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    I'm a fairly novice potter who has made figurative pottery with some functionality using Amaco Low Fire White, which fires to 04. These are mostly ring dishes and candle holders. 

I've recently been looking to make food safe pottery such as plates, teapots, and pie plates, but have been given conflicting reports on how to make them fully food safe.
I know that low fire clay is somewhat porous, but would a good quality glaze make them 100% food safe?
I also have heard that pie plates and other bakeware may be prone to thermal shock if just stuck into a hot oven, and then contradicting information that well glazed, low fire pots tend to have less of this issue than say, stoneware.
  I'm not sure, and would love any insight! Thank you!

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Hi and welcome to the forum! First off, is this the Amaco White clay you are using? If so the first thing I would suggest trying is firing it hotter than cone 04, Amaco lists this clay as having 13.5% absorption at cone 04 which is high but typical for lowfire bodies, absorption will be less if you can fire higher. Amaco states this clay can go to cone 3. Which leads to a second point, your glazes. Some glazes can fire hotter than what they are rated for, but not all can. If you can do some tests to see how hot you can push your glaze(s) in order to tighten the body up from what it is at cone 04 that would be the first thing I would look at, it's still going to be porous but less so. (BTW It’s much easier to make non leaking pots in the mid and high fire ranges than lowfire)

Regarding your question about "glaze quality and 100% food safe”. Are you using commercial glazes? If so you can look up the Safety Data Sheet for the glaze(s). If it is a clear or white glaze then the odds are better that it doesn’t contain materials that will cause possible harm if the glaze leaches, as opposed to if it’s a metallic or heavily pigmented glaze. Gloss glazes are preferable for liner glazes rather than matte glazes. If you line the pots with a clear or white gloss glaze and don’t underfire the glaze then many of the “food safe” issues are mitigated. There is no legal definition for “food safe”, durable would be a more apt description. For earthenware especially you need to have a really well fitting glaze, no crazing. It is what is stopping moisture from being absorbed into the body versus a tight stoneware or porcelain body. Water that soaks into the claybody, while doing the washing up etc, will cause the pots to get hot in the microwave. Even a little moisture in the clay can cause the pot to get very hot to the touch from the steam within the claybody when microwaved. Crazed glazes can also lead to oils etc going rancid in the pot,  good housekeeping practice can help avoid this.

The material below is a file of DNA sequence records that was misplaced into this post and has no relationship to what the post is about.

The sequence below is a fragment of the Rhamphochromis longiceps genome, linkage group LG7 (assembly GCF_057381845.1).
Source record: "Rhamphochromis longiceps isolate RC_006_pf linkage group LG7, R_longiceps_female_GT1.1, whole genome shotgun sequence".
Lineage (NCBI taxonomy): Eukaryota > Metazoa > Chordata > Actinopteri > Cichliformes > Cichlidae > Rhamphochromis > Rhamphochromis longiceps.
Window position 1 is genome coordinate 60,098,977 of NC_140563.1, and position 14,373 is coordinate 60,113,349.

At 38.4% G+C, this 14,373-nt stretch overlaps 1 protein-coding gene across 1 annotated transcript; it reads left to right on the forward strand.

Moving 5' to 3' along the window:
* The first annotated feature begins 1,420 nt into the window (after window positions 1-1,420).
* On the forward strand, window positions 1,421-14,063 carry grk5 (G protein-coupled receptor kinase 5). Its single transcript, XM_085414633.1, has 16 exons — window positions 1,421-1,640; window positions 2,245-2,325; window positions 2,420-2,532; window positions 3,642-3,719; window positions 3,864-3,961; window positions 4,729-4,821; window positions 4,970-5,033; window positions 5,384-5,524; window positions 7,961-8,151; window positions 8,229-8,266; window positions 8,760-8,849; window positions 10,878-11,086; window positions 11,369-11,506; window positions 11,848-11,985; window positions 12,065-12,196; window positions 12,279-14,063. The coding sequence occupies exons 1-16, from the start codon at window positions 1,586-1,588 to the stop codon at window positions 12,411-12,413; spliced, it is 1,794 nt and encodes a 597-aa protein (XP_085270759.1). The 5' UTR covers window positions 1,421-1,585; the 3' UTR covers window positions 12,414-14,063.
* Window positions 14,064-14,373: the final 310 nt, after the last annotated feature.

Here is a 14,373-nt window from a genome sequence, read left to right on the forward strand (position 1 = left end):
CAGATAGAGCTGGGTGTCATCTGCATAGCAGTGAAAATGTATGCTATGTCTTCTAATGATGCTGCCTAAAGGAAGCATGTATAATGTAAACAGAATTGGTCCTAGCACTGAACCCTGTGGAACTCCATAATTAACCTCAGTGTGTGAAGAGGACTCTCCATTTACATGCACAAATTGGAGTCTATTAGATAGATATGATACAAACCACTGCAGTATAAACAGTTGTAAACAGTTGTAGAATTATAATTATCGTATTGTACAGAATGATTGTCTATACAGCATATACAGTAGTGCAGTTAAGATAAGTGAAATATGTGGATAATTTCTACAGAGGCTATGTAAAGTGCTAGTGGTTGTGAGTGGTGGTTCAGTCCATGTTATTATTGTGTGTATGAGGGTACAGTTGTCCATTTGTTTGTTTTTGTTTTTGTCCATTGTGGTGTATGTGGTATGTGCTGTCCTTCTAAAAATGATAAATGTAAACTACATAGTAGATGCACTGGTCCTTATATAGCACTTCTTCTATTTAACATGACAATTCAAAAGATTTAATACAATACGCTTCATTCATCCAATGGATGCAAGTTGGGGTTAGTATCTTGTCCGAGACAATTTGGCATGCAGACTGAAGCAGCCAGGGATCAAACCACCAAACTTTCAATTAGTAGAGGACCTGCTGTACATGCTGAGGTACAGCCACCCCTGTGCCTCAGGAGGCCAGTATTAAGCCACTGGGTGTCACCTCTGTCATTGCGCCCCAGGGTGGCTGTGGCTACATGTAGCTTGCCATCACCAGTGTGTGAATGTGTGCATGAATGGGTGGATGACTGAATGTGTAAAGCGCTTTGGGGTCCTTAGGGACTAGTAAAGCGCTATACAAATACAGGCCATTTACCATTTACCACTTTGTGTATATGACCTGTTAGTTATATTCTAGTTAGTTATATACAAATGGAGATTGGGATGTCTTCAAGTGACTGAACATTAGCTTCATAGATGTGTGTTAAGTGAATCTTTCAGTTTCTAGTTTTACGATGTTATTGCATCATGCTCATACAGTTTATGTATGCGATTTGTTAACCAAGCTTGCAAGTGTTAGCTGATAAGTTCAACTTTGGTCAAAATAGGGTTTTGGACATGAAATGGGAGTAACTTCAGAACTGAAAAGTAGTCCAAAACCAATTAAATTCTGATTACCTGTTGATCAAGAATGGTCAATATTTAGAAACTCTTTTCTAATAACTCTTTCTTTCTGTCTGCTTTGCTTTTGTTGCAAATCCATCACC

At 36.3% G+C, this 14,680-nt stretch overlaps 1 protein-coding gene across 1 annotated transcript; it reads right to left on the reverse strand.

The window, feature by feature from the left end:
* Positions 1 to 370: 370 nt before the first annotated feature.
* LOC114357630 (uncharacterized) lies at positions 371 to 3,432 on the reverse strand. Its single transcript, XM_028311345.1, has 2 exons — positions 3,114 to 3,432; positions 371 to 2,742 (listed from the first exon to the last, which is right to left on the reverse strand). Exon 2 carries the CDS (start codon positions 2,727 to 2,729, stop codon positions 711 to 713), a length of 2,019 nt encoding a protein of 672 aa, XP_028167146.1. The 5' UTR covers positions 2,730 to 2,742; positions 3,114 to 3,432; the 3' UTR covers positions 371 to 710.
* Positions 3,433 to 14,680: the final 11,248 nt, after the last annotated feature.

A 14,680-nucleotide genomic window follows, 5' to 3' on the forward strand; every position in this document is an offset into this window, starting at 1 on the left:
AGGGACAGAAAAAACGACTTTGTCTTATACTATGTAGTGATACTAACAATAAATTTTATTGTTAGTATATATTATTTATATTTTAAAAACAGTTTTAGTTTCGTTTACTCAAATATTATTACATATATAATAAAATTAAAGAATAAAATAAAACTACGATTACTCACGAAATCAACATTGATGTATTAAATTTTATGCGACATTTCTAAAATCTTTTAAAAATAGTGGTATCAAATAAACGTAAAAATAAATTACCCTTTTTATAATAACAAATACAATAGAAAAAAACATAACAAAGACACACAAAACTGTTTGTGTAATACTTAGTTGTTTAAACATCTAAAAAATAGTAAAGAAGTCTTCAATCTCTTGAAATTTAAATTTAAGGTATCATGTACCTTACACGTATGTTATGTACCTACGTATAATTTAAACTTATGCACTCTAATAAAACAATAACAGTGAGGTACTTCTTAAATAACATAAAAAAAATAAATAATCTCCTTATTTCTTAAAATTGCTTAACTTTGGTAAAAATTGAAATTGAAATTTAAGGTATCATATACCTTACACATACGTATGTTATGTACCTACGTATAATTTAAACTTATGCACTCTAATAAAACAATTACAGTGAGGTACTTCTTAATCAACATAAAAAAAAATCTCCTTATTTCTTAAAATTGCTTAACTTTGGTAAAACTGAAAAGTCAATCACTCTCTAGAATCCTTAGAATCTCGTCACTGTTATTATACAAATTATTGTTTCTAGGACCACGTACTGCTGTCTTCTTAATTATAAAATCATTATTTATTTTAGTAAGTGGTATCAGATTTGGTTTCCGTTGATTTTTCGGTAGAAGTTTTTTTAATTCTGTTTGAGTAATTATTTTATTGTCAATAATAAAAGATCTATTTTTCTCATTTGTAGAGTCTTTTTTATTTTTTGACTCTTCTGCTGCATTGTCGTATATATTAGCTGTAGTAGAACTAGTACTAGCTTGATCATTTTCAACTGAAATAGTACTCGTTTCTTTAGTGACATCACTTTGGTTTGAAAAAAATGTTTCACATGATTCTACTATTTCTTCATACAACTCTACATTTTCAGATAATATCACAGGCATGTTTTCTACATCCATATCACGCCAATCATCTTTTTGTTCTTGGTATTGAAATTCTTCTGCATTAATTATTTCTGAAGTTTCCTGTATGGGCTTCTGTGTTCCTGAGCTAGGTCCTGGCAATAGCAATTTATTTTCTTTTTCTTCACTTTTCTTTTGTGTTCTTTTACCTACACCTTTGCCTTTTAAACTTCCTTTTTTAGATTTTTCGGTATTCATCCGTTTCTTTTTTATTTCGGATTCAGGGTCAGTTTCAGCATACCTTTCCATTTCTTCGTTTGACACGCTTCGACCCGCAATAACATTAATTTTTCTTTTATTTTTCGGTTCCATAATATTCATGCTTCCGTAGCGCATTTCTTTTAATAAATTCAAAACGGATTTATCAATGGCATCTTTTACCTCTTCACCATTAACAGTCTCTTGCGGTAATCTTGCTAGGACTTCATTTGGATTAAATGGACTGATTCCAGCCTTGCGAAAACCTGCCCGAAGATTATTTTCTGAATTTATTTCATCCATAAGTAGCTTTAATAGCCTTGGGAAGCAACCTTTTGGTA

Insofar as ovenware goes, in theory the body should be a low expansion one.  When a pot is placed in the oven it likely won’t heat up evenly from side to side and top to bottom. In a kiln the pots heat up much slower than the typical kitchen oven, this gives the pot time to heat up more evenly. You want the clay to expand as little as possible and as evenly as possible to avoid a stress crack from uneven heating. Putting the pot in the middle of the oven, covering the base of the pot with food, preheat oven and pot together, and not putting a hot pot on a cold surface when removing from the oven are all going to help. Design of the pot is another consideration. Wide flat bottoms and sharp corners are more likely to have issues than a pot without those characteristics. You also want to have an even thickness throughout the pot, avoid thick bottoms and thin walls, again this is to avoid uneven heating. Since many potters make ovenware without knowing if the clay they are using is a low expansion one or not the design and glazing of the pot is very important. 


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Hello Min!

    Wow, thank you for taking the time to answer me in such a thorough, thoughtful manner.  I HAD heard that the Amaco White clay (which I AM using) goes up to cone 3, but was told by another ceramic artist that it would just likely be better to go ahead and purchase a stoneware clay or clay body that goes up to cone 6 is this is the standard for less porous clay?  So I never bothered to try to go up to cone 3 with the Amaco. I don't know whether it would just make more sense to purchase the "proper" clay instead?

I tend to underglaze painted art on my pottery work (Duncan CoverCoat, which fires at 06) and then glaze with Duncan Envision Clear glaze, using two coats. I'm not sure how well that might mitigate any leaching of water, and of course, I know that crazing would be a problem. I've been lucky to avoid that so far, but I'm not sure what other techniques to use to better the process.

Thanks again, and hoping to hear any and all additional advice for anyone who would be so kind to offer it!


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Min touched on all the points I would have mentioned too. The only other thing I will add, is that most pots that potters make, tend to have unglazed bottoms/feet. This is of course to prevent sticking to a kiln shelf, but it is an area on low fire bodies that have high absorption rates, where water/soap can be absorbed. Because of this, it is better if you trim a foot where the majority of the bottom of the pot can be glazed, and even better if you can glaze the entirety and fire on pins/stilts.